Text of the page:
07: Spirituality cont’d

leave a comment »

Let’s then look at those aspects of masculinity tabled by Coughlin, such as assertiveness. Why is assertiveness masculine? Because the conspiracy says so? Because it is “natural” in men but not in women? Those are not compelling reasons to me. What we are seeing here is that the very meaning of what is and is not masculine is not just socially constructed, but also problematic in one of two ways: first, the meaning assigned to masculinity is completely arbitrary; second, the meaning assigned to masculinity proactively serves the ends of the conspiracy (the ultimate agenda of which we will unpack further in the next—concluding—chapter).

Fox’s book provides some good examples of this seeming conundrum. Remember those ten metaphors of which Fox writes: Father Sky; the Green Man; Icarus and Daedalus; Hunter-Gatherers; Spiritual Warriors; Masculine Sexuality, Numinous Sexuality; Cosmic and Animal Bodies; the Blue Man; Earth Father; Grandfather Sky. Fox has done a better job of making his metaphors “masculine” by connecting them specifically with men’s roles and images of men (albeit glossing over the sex/gender distinction we explored in the Introduction chapter). As such his “ten metaphors to awaken the sacred masculine” seem, initially, more intuitively correct than Coughlin’s values which happen to have been assigned to men. But this is simply a cursory gesture that is not immune to the fundamental question of why?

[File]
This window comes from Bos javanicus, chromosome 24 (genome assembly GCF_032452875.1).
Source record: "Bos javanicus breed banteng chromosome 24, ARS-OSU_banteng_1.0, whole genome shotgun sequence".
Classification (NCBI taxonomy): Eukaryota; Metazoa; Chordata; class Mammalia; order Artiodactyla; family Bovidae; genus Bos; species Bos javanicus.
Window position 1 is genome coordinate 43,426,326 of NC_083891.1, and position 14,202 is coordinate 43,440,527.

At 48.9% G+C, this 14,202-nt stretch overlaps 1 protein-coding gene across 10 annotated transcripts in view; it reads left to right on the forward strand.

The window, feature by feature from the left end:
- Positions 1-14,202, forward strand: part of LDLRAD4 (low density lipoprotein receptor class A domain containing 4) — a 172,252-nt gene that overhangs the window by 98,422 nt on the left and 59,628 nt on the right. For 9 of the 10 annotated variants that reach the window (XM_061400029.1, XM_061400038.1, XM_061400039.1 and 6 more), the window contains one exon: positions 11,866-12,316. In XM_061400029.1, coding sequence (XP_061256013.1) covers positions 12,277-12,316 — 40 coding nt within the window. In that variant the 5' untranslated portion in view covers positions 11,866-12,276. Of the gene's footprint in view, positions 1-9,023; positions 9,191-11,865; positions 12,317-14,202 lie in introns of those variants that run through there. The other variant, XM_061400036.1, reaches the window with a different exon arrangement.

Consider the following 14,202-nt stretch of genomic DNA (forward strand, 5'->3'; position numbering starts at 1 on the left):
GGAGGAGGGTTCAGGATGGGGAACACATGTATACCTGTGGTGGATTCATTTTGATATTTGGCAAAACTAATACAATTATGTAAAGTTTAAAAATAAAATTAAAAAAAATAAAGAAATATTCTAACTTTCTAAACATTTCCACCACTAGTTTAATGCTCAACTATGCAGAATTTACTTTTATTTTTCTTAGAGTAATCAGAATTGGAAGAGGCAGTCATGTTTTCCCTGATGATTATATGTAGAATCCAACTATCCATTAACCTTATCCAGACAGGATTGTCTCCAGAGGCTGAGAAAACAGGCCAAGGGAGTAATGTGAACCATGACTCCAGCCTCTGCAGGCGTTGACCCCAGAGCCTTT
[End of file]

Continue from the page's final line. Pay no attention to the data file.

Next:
Why are the values behind Father Sky, the Green Man and any other of Fox’s metaphors masculine? Because they are values performed by men? This reasoning makes no sense. What happens, for example, when a man and a woman both embody the value of nurturing? Is nurturing a feminine value for the woman, and a masculine value for the man? If this is the case then there are no inherently masculine or feminine values, rather gender-free values that happen to be performed and embodied by men and women. Or is it the case that we are witnessing a man embodying a feminine value? If this is the case then please provide me with a compelling argument as to why nurturing is inherently feminine. I’m waiting… Remember, too, that we’re talking here within the context of nurturing, but this reasoning extends to each and every theme and value we have examined in this book.



Written by Joseph Gelfer

August 7, 2011 at 2:36 pm

Leave a Reply

Fill in your details below or click an icon to log in: Logo

You are commenting using your account. Log Out /  Change )

Google+ photo

You are commenting using your Google+ account. Log Out /  Change )

Twitter picture

You are commenting using your Twitter account. Log Out /  Change )

Facebook photo

You are commenting using your Facebook account. Log Out /  Change )


Connecting to %s

%d bloggers like this: